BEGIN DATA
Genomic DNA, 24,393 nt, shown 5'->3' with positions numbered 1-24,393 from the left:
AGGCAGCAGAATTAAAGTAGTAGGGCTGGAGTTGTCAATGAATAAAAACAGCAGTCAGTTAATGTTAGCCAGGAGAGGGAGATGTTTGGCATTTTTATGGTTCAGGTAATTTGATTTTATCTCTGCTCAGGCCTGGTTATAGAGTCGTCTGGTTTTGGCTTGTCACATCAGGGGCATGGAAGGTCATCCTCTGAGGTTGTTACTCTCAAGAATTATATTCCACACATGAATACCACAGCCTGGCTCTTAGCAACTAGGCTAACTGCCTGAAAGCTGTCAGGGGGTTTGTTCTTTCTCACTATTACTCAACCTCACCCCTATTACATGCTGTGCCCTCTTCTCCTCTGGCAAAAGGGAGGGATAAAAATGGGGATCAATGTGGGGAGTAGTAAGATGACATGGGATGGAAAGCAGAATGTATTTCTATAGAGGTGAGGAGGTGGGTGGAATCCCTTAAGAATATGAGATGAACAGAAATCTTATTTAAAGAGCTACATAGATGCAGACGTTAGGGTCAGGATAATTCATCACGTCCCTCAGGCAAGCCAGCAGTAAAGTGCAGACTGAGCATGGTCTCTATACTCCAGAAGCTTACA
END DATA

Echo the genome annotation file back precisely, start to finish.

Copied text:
Genomic DNA, 24,393 nt, shown 5'->3' with positions numbered 1-24,393 from the left:
AGGCAGCAGAATTAAAGTAGTAGGGCTGGAGTTGTCAATGAATAAAAACAGCAGTCAGTTAATGTTAGCCAGGAGAGGGAGATGTTTGGCATTTTTATGGTTCAGGTAATTTGATTTTATCTCTGCTCAGGCCTGGTTATAGAGTCGTCTGGTTTTGGCTTGTCACATCAGGGGCATGGAAGGTCATCCTCTGAGGTTGTTACTCTCAAGAATTATATTCCACACATGAATACCACAGCCTGGCTCTTAGCAACTAGGCTAACTGCCTGAAAGCTGTCAGGGGGTTTGTTCTTTCTCACTATTACTCAACCTCACCCCTATTACATGCTGTGCCCTCTTCTCCTCTGGCAAAAGGGAGGGATAAAAATGGGGATCAATGTGGGGAGTAGTAAGATGACATGGGATGGAAAGCAGAATGTATTTCTATAGAGGTGAGGAGGTGGGTGGAATCCCTTAAGAATATGAGATGAACAGAAATCTTATTTAAAGAGCTACATAGATGCAGACGTTAGGGTCAGGATAATTCATCACGTCCCTCAGGCAAGCCAGCAGTAAAGTGCAGACTGAGCATGGTCTCTATACTCCAGAAGCTTACA